grossed $100 million worldwide, putting it on track to surpass Mirror Mirror's total in short order. So OK, I guess Kristen Stewart and her team won the War Of The Snow Whites. But at what cost?
When Snow White And The Huntsman rocked Comic-Con's world last year, producers only had concept art and a cast on hand. Later, word was that the script was being re-written and revised even as production began. And guess what? It shows! ("'Only fools rush in' -wise men" -UB40) SWATH is somehow both over- and under-written, like they spent so much time on the outline they never got around to the script. When characters actually say things (which is rare!) their lines are too concise, too thematically self-evident. Like this movie was written in the way you'd compose a particularly artful tweet (Sample dialogue: "Have I not given you all?" "Have I not given all to you?").
Snow White manages to escape, Queen Charlize sends her brother out to find her with Irish Thor (Hemsworth) as a guide. Then Irish Thor (one of my favorite kinds of soap, obviously) goes rogue, and so begins he and Snow White's journey through about 90 minutes of really beautiful-looking nonsense. Shout out to the visuals in this movie: all of it is wonderful to look at, especially when it gets really trippy, which is not often enough! I include Kristen Stewart under this positive visual category: the movie luxuriates in her pale skin and (admittedly Smeagolesque) eyes.
(And if you were worried: her accent is fine. She mostly whispers, and her too-modern laugh and a few other non-affectations are problematic, but when she's speaking clearly there's nothing distracting about it. Except, of course, that the words out of her mouth are so silly; she has a rallying battle speech that literally sounds like free-associative poetry: "Fire will melt iron! But iron will first writhe around inside itself!" Are actual lines. "And so fire...is good! And also rocks! Which are mighty!")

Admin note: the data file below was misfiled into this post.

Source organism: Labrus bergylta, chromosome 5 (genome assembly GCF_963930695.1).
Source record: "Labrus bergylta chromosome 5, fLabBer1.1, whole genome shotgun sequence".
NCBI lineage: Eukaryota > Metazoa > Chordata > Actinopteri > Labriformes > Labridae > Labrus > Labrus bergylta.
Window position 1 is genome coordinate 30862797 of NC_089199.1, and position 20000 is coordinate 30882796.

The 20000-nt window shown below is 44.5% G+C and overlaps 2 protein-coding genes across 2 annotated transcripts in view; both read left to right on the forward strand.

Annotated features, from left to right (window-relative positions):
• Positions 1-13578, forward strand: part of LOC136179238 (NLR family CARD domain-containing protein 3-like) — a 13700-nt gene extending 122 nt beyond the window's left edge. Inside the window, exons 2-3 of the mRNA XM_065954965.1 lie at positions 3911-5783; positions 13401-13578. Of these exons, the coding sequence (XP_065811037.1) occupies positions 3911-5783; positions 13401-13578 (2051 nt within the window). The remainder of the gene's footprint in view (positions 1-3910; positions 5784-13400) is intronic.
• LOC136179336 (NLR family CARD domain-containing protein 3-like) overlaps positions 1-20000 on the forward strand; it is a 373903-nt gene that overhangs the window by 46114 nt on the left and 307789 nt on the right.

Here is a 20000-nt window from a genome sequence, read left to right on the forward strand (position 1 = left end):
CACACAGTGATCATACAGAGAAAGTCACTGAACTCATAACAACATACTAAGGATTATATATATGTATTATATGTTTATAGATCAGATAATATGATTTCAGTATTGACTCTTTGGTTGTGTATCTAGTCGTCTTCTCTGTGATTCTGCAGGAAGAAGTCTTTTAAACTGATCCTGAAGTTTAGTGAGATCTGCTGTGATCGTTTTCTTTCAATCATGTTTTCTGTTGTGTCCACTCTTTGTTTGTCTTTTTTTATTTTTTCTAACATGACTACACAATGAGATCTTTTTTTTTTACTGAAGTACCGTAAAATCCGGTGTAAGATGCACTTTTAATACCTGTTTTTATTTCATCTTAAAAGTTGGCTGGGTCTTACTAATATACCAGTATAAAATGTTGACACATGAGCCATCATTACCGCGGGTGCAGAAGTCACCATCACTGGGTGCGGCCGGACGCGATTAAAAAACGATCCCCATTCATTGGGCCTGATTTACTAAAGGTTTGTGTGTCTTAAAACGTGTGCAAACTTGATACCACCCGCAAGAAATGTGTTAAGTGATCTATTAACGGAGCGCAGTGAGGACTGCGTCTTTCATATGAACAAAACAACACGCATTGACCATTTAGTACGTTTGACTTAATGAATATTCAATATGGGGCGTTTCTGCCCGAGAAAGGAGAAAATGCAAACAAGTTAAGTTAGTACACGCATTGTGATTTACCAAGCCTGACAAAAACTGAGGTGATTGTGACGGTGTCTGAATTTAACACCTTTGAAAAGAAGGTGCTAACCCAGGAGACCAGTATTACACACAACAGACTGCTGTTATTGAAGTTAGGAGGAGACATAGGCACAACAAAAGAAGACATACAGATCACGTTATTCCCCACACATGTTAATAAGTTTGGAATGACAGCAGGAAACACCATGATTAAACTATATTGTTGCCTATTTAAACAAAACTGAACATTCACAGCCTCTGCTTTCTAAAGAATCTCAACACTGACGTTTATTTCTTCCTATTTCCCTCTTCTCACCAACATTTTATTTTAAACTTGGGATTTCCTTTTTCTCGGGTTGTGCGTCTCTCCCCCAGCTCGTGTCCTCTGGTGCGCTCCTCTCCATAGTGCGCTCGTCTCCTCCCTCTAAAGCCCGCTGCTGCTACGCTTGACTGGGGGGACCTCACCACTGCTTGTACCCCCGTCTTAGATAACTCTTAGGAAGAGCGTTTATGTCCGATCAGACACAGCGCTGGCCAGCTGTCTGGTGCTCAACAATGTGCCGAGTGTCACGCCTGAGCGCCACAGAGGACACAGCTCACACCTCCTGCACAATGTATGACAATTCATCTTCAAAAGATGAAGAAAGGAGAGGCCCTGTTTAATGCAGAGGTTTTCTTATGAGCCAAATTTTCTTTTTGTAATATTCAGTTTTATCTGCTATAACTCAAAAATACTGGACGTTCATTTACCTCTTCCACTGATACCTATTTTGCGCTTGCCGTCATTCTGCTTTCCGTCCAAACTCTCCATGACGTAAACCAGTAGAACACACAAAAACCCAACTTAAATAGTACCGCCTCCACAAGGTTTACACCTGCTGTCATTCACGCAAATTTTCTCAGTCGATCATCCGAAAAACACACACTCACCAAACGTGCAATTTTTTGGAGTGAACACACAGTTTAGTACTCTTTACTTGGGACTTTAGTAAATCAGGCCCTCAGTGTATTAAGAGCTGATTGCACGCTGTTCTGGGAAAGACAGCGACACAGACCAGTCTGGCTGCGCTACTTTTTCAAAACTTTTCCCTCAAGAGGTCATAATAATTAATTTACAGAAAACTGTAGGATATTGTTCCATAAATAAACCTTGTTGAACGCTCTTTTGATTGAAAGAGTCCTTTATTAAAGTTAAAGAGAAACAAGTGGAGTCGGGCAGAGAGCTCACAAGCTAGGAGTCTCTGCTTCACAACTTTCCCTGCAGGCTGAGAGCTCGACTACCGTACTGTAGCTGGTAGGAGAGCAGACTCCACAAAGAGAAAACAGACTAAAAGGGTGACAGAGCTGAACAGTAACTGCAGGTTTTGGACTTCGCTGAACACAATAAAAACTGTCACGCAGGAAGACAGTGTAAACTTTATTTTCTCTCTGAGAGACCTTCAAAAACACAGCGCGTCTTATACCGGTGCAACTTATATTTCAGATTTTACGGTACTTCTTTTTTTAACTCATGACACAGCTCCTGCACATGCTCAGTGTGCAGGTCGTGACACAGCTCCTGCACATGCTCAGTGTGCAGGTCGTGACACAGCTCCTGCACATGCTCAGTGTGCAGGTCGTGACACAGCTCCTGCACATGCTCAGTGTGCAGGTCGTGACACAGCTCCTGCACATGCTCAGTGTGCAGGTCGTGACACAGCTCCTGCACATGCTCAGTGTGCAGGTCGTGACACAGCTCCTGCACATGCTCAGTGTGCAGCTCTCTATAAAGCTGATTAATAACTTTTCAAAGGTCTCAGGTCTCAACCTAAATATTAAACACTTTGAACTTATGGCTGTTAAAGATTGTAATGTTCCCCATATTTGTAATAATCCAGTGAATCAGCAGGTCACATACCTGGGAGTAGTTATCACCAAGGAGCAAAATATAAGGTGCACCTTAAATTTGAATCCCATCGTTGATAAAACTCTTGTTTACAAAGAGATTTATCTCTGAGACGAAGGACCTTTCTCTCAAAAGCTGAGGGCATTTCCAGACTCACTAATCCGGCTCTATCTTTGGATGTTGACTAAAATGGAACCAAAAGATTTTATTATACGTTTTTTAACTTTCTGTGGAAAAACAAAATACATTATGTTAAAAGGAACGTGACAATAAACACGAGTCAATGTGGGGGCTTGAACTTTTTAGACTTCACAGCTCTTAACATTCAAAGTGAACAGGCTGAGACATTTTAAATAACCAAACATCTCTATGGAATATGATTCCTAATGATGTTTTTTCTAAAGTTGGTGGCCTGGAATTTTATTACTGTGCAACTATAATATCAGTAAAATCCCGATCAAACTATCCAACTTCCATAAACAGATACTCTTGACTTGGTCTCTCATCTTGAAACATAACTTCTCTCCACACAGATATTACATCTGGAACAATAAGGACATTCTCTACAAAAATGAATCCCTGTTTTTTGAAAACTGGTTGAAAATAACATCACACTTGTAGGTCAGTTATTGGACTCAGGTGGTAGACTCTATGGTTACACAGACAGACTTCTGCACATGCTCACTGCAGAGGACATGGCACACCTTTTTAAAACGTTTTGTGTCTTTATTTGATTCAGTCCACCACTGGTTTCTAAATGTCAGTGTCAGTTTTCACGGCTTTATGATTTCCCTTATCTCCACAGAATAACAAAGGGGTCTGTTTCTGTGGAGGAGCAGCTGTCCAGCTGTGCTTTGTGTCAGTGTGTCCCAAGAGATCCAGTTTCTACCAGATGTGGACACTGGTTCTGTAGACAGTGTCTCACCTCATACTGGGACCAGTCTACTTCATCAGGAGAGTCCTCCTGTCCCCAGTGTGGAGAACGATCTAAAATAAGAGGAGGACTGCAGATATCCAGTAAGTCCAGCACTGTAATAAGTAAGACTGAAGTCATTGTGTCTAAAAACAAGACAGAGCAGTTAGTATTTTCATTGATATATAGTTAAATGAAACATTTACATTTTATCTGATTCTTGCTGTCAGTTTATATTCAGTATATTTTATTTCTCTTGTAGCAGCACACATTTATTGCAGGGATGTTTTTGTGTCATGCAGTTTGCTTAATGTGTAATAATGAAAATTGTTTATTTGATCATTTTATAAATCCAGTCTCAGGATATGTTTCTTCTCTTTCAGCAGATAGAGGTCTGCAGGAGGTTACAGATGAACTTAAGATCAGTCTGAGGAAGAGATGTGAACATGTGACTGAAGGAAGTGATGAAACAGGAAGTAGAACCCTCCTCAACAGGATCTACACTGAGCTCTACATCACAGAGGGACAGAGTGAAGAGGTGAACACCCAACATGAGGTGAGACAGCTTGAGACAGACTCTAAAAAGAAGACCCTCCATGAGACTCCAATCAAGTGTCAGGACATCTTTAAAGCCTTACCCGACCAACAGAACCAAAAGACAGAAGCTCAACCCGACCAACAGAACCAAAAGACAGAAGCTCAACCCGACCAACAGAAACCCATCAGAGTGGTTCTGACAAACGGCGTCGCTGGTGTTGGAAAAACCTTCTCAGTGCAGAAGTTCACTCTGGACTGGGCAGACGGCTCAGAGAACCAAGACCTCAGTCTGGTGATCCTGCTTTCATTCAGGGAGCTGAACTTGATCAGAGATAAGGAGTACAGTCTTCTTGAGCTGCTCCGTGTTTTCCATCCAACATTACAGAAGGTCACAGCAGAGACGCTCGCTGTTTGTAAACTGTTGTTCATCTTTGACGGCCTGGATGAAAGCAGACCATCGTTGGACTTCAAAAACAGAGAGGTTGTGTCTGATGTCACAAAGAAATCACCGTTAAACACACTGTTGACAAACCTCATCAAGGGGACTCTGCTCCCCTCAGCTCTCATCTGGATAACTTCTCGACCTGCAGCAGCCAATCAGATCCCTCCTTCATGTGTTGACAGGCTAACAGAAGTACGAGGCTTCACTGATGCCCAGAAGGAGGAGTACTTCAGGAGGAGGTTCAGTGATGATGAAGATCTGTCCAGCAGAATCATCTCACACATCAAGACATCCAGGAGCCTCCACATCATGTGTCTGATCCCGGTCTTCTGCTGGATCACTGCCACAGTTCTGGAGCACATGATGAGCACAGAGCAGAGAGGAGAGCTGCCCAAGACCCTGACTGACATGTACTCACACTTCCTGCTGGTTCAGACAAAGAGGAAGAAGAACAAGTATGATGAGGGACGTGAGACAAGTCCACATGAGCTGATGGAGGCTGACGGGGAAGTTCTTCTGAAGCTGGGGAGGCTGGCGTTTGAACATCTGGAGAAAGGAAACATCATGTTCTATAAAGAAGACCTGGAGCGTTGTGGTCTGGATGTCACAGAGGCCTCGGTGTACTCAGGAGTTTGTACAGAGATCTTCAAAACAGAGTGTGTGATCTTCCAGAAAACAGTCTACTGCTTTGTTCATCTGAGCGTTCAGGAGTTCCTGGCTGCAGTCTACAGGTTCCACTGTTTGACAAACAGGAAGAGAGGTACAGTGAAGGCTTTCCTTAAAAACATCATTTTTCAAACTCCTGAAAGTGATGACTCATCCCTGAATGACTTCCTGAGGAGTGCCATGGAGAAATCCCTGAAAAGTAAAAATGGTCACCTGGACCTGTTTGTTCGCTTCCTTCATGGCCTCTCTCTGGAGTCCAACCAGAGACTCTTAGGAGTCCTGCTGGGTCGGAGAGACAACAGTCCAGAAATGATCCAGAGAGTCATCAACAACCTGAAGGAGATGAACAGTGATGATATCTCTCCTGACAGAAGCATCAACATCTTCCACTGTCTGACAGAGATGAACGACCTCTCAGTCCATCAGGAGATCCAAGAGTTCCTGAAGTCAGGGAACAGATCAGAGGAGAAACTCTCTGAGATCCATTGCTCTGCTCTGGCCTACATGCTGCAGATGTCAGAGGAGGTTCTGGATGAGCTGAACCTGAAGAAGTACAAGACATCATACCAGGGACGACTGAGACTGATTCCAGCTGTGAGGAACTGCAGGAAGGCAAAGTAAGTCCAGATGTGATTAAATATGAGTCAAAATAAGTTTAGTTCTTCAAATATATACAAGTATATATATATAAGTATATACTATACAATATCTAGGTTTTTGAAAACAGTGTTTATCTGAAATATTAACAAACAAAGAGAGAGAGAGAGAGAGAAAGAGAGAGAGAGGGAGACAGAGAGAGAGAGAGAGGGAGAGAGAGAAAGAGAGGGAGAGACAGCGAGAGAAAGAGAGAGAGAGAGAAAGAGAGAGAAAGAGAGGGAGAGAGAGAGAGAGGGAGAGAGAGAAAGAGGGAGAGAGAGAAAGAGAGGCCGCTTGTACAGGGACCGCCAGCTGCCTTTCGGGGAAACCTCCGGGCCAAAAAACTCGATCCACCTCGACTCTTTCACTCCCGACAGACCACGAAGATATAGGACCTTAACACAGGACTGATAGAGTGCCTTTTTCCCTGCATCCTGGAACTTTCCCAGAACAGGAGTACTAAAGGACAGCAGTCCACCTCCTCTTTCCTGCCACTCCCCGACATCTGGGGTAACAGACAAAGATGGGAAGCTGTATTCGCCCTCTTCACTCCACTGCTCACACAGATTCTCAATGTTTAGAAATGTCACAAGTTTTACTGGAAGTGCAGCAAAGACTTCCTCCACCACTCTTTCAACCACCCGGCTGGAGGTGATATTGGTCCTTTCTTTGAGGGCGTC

And then there's the way it seems like someone cut up a feminist textbook and scattered it all over this movie like fairy dust. Queen Charlize has an early speech about being put-upon by the men of this world. In a flashback, we learn that Charlize's mother cast a spell to make her youth and beauty into a weapon. Snow White (too briefly) visits a village of outcast women who have scarred themselves to make sure they won't be a threat to the Queen's beauty and power. Snow White frets about her ability to lead men. Later, when she suits up and goes to battle, The Huntsman tells her she looks good "in mail" (as in chainmail) which is a play on words (male/mail) Kanye West would find enthralling. Certain shots during the battle seem intended to maximize Stewart's androgyny. As short on thematic substance as this movie is, it's dense with feminist shrapnel. But I'd be hard pressed to make much sense of it all. Anybody got an interesting take?
review for the Huffington Post. "Give her the crown." And when James Franco is on your side... uh, well, that could mean almost anything.